The process of partnering allowed us to establish a presence in the other islands much quicker. We simply add to their service portfolio, and if there are technical tasks that require us to send some of our own personnel to assist, we can easily do so. We help them to build local capability and deliver more to their clients while we deliver what we do best and offer value added services in the process.
Generally, this model benefits those companies because it reduces their need to outsource services from North America or Europe, which can incur high costs for them. This strategy is aligned with our goal of bringing more regional development throughout the West Indies. This is a vision that goes beyond Trinidad alone: we see it as a regional investment. Collectively, the Caribbean has a huge opportunity to capitalise upon by harnessing the strengths of each island and collaborating on key issues like energy security, food security and climate change.

What steps has TOSL taken to support the energy transition in Trinidad and Tobago?
Over the last four years, we’ve embarked on a journey in supporting the energy transition. This requires some level of development – a gestation period for schooling, re-tooling and re-skilling the workforce.
Assessing the Trinidadian industry as it is currently, wind power is some years away from coming to fruition, but solar power is already taking place. Energy efficiency is now being emphasised in consideration of the gas shortage that we are experiencing and the imminent increase in power generation fees.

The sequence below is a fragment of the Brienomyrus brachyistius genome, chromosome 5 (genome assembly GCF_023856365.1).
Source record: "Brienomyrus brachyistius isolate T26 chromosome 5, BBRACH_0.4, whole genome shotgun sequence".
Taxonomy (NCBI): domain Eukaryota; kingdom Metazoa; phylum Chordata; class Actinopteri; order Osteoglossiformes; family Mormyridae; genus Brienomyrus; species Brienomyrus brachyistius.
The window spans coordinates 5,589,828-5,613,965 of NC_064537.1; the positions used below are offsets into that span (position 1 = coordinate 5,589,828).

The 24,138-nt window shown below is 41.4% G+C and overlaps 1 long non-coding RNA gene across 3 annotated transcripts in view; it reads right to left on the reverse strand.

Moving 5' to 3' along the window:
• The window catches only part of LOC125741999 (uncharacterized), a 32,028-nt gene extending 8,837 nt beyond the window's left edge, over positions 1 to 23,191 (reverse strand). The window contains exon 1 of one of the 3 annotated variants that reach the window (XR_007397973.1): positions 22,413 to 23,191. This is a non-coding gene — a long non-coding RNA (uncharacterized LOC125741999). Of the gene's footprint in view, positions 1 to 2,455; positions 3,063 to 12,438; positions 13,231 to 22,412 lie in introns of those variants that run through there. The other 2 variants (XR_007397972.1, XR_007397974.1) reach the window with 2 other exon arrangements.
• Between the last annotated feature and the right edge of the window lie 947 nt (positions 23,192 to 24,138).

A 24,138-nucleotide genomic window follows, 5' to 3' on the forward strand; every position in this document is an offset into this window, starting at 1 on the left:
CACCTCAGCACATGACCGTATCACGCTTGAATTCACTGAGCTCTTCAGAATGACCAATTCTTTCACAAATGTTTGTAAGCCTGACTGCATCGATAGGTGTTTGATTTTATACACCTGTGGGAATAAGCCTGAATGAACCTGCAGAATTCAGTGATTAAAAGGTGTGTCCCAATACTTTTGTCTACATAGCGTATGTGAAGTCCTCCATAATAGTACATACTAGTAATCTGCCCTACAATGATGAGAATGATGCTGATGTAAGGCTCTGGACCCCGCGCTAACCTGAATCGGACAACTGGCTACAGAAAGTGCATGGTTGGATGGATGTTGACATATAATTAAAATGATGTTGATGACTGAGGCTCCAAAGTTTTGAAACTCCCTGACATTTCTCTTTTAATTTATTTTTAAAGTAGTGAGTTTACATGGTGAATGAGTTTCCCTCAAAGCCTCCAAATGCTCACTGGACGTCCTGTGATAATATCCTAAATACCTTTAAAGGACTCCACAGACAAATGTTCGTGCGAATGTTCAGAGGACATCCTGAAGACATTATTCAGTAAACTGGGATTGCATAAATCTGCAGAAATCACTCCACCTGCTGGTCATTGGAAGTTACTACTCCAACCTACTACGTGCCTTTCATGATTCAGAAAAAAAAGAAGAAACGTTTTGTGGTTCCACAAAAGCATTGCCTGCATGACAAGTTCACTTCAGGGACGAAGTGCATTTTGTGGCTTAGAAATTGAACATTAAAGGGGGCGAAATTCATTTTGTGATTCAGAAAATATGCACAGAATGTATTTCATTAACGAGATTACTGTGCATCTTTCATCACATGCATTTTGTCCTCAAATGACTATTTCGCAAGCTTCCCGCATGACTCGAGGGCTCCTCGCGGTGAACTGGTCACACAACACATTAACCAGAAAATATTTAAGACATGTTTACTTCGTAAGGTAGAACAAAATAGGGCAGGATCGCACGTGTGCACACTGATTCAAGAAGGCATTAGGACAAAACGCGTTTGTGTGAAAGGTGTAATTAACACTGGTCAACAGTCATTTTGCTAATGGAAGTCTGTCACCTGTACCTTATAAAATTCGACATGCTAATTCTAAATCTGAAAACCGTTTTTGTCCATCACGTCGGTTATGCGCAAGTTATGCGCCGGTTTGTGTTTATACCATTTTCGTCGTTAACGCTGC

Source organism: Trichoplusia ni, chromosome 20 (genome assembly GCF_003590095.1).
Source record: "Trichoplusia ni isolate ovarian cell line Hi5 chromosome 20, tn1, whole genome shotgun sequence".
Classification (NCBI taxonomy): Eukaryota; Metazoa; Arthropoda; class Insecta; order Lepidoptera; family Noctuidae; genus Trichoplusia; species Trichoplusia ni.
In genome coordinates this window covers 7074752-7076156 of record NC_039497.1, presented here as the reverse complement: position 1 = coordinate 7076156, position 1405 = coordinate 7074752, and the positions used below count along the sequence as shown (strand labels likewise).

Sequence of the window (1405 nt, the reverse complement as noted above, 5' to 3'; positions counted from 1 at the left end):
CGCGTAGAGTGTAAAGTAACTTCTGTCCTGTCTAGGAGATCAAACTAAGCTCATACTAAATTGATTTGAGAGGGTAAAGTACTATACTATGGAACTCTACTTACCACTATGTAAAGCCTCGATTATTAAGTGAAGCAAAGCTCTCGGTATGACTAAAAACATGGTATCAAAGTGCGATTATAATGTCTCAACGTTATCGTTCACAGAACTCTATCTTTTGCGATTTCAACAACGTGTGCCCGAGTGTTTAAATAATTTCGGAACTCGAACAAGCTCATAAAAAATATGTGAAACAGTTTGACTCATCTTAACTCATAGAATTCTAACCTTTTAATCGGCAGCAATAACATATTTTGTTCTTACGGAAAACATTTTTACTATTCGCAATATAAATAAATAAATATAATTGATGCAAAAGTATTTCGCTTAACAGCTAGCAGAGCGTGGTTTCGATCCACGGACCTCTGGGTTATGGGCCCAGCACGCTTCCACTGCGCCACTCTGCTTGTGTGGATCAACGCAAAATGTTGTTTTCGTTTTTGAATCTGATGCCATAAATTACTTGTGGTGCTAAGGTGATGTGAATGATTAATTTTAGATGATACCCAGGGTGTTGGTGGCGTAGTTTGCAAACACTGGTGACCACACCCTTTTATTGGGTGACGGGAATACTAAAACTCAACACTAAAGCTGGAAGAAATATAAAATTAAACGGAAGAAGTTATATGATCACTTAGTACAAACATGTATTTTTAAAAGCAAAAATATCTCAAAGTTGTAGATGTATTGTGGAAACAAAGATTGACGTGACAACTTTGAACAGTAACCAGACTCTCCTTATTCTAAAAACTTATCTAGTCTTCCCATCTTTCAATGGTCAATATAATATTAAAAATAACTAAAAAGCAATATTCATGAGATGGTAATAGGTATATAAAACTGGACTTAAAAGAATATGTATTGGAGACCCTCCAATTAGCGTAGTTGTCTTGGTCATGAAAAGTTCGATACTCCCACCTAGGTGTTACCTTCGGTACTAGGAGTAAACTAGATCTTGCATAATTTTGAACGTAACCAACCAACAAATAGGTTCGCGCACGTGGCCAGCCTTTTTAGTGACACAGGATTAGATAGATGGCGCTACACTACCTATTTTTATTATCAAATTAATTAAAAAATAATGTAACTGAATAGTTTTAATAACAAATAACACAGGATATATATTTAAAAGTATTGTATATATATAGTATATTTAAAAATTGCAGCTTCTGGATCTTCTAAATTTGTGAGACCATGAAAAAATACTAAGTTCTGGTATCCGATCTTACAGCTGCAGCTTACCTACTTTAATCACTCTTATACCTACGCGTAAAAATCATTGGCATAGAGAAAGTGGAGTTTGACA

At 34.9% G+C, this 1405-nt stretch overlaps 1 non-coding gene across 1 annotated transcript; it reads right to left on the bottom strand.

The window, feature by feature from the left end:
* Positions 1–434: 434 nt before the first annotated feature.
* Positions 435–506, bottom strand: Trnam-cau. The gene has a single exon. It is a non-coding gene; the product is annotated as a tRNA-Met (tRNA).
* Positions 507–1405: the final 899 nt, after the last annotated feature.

Trinidad still has a long way to go before we see a renewable energy industry develop to a significant extent. In the interim, to develop our capabilities we are leveraging our presence in other islands, such as Barbados, where solar power is common and you can find rooftop solar panels on numerous residential and commercial buildings.
We see the Caribbean as a good base from which we can further develop our skills and capabilities working with renewable energy technologies, and we will remain present in those islands as we continue to provide more of these services. It is envisaged that within the next decade, renewable energy will be more present in Trinidad and Tobago. In late 2023, we won a project for the installation of solar systems in 25 schools, which is expected to be completed by Q4 of 2024. We are well positioned to design, install, commission and maintain Solar installations and we are proud of our team.

How active are you in providing maintenance services to the downstream sector?
TOSL presently works with every downstream player in Trinidad and Tobago. We have managed to maintain good relationships with the international companies working within the Point Lisas Industrial estate and Labidco Industrial Estate. We gradually continue to add more services to our portfolio of work offered to these clients.
A challenge we face is that our level of work in the downstream sector is directly affected by the gas supply shortage. Many plants are experiencing the impact of the gas curtailment, which consequently leads to lower levels of maintenance work, and some are under threat of having to shut down until the gas supply ramps up. However, we remain confident that there will be opportunities for contractors who focus on safety, quality and more efficient technologies.